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Published on July 02, 2018

A Dedicated ER Doctor Helped a Soon-To-Be Grad Get the Care He Needed

Photo to Austin Raymond - Cardiac patient with MidMichigan Health.Austin Raymond

In early 2018, 17-year-old Austin Raymond’s senior year of high school was in full swing. He was finishing up classes, active with multiple athletic teams, and making plans to head to college to study veterinary medicine.

One week in early February, though, Raymond started feeling chest pains off and on. On February 9, getting ready to play in his high school hockey game, Austin’s pain returned and became more severe. A teammate informed his parents, Pat and Tina, and they immediately took him to MidMichigan Medical Center – Gladwin.

Once at the ER, Raymond was immediately hooked up to an EKG machine for observation. “At first I was kind of nervous,” the now 18-year-old Raymond says, “but I knew I was in safe hands. The doctor knew what he was doing.”

When Emergency Medicine Specialist Hernan Maldonado, M.D., came into the room to check on Raymond, he quickly noticed that something was amiss on the EKG reading. He pointed it out to Raymond and his parents – an odd little spike appearing before the big spike on the graph.

The shape of the spikes was characteristic of a rare cardiac disorder called Wolff-Parkinson White syndrome. In patients with Wolff-Parkinson-White, the electrical impulses that cause the heart to beat regularly are slightly out of sync, which can cause palpitations, dizziness, and shortness of breath, and in rare cases can lead to cardiac arrest.

It’s likely that Raymond was born with Wolff-Parkinson-White, which his mother, Tina, found surprising. Raymond and his twin sister, Shelby were born premature, and had spent the first couple months of life connected to a heart monitor. However, the telltale abnormalities in an EKG reading can be difficult to see, and it takes a keen eye like Dr. Maldonado’s to pick up on it. “It’s great that a doctor in our little town of Gladwin was able to detect this,” says Tina.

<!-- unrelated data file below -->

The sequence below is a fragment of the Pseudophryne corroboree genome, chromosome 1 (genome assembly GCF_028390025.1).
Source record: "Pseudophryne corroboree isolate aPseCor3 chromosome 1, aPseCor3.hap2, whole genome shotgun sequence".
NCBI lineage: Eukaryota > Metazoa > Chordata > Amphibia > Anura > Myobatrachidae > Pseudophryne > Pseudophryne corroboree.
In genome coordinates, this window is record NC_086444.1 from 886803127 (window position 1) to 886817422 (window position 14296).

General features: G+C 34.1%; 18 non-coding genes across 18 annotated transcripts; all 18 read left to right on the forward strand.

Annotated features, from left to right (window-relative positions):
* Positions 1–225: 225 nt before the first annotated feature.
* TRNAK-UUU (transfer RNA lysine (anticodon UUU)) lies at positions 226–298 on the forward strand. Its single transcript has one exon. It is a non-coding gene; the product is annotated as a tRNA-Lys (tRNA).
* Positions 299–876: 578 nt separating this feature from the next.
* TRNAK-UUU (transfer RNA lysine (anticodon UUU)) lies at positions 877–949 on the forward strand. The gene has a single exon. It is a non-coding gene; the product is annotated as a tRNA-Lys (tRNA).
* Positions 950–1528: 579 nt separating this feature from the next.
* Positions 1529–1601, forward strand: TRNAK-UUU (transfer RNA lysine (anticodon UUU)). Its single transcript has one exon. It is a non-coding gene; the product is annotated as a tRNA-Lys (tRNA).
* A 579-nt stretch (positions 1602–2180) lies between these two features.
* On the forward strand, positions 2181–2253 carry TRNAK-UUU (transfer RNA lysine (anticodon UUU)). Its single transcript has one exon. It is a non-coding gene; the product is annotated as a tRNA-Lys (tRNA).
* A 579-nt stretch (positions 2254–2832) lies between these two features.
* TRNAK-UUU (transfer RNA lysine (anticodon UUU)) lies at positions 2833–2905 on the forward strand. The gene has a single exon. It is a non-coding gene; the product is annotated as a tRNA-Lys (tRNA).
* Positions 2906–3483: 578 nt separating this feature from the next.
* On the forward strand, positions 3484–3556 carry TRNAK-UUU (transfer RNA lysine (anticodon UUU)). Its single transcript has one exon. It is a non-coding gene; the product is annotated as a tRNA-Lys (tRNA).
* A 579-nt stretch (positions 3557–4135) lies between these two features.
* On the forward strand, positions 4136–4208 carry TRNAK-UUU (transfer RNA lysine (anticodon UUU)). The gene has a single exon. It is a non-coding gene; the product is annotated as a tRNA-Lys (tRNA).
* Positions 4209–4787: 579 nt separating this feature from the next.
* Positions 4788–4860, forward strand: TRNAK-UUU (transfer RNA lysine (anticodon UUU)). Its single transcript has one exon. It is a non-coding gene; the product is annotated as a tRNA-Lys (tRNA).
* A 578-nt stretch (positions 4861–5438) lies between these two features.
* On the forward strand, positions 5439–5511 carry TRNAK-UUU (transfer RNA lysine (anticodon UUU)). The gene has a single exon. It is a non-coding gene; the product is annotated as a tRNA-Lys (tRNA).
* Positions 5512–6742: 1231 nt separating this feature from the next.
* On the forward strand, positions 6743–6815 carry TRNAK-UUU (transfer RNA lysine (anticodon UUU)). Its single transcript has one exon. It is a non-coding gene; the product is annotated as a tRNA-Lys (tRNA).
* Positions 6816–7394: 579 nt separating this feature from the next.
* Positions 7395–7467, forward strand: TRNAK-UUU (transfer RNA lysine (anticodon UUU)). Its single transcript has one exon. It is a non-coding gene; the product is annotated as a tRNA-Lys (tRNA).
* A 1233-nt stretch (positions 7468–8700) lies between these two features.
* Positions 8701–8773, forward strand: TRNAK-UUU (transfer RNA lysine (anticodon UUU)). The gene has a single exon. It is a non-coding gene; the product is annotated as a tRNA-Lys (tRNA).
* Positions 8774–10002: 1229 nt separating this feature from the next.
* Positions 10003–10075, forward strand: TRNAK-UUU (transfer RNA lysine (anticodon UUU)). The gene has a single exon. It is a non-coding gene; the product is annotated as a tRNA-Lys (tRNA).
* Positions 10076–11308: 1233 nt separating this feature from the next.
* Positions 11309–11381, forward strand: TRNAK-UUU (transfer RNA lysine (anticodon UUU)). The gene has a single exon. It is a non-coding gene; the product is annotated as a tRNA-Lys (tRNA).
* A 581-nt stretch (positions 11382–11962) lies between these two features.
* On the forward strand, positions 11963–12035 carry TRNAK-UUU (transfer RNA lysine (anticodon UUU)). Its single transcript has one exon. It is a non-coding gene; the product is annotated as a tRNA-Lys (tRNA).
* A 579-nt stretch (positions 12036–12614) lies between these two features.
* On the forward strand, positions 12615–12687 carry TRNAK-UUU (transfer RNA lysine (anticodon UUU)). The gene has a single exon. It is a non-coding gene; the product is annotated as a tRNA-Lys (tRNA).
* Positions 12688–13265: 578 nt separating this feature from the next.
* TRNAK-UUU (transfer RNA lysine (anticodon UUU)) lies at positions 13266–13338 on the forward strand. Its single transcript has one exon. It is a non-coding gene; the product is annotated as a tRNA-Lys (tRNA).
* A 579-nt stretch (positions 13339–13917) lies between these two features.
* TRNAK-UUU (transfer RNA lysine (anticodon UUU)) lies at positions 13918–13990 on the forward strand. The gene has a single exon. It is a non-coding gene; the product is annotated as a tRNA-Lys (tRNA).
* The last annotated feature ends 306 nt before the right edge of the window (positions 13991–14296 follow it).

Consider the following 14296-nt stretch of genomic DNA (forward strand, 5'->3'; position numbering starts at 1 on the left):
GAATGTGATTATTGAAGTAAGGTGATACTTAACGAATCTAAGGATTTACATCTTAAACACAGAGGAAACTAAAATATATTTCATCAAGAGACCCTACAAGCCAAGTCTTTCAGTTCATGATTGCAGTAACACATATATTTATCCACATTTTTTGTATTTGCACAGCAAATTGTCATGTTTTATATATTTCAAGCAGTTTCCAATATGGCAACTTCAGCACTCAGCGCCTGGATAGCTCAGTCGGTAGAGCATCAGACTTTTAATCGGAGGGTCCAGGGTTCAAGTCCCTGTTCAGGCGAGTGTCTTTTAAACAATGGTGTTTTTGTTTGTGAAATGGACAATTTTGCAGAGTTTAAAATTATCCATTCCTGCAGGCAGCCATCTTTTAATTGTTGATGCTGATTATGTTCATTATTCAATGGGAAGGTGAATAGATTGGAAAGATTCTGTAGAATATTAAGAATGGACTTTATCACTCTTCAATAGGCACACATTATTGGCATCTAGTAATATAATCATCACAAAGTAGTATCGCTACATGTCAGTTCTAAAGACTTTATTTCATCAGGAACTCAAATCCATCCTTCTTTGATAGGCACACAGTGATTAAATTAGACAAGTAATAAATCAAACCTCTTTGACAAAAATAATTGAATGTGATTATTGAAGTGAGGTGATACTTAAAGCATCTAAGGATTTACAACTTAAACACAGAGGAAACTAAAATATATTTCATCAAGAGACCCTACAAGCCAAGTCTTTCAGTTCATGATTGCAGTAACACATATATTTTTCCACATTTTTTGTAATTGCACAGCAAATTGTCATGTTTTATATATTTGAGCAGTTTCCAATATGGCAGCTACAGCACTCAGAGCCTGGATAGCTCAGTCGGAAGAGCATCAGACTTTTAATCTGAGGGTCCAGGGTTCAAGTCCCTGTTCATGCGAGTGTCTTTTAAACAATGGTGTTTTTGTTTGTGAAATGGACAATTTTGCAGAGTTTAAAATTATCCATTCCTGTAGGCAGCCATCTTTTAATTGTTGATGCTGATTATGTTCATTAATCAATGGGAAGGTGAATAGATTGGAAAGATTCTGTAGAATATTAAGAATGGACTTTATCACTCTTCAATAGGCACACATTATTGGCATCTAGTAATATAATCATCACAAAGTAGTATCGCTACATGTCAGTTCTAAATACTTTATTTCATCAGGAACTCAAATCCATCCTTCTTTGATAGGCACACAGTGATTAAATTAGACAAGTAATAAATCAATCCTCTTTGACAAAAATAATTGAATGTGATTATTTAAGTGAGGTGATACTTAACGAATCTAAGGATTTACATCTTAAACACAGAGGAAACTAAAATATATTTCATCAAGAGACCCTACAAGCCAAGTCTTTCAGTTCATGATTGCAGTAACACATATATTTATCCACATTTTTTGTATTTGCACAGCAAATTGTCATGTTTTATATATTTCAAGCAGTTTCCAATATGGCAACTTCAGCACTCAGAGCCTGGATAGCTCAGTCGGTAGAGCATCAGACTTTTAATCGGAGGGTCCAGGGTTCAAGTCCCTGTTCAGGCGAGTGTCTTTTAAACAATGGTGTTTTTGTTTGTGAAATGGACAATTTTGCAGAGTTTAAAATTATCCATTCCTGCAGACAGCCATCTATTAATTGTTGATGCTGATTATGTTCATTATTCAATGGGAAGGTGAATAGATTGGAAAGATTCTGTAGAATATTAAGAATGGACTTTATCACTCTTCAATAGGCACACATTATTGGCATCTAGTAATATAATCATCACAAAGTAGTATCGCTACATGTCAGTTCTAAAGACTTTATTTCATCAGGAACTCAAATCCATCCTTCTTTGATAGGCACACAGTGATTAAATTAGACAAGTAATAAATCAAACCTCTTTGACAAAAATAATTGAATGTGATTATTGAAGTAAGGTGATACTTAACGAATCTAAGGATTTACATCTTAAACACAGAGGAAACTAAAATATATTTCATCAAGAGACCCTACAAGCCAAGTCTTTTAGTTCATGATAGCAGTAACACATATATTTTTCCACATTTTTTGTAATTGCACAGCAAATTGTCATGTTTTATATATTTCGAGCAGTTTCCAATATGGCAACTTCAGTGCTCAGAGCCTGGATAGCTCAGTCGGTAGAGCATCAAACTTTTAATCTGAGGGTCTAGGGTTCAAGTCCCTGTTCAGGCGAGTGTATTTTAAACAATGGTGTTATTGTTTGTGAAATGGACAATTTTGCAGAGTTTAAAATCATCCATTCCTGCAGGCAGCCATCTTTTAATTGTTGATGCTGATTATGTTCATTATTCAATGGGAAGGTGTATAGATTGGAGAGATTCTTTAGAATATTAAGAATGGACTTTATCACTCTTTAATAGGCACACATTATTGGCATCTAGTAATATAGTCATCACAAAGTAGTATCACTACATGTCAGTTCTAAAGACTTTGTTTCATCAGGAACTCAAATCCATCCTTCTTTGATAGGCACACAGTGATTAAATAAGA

Following the diagnosis, Dr. Maldonado ordered more tests for Raymond and made arrangements to have him transferred to a pediatric cardiologist at the University of Michigan that very night. Dr. Maldonado told Raymond’s parents that if they had gone home and then scheduled an appointment, it could have taken as much as a couple months to get in for a visit. But he knew that it would be best for Raymond to see a specialist right away, and MidMichigan Health’s affiliation with the University of Michigan Health System (UMHS) allowed him to set up a special Friday night appointment for Raymond.

During the tests and throughout the wait for Raymond’s transfer, Dr. Maldonado remained with Raymond and his parents and provided a comforting presence. Although his shift had already ended earlier in the evening, Dr. Maldonado insisted on staying to keep an eye on Raymond, making sure he was alright, and to talk to his parents and help them understand everything that was going on.

“He said, ‘I’m not leaving you, we’re going to figure this out, I’m going to stay,’” Raymond’s mother recalls, adding that despite the frightening situation, it was reassuring to have the doctor stay with them the whole time.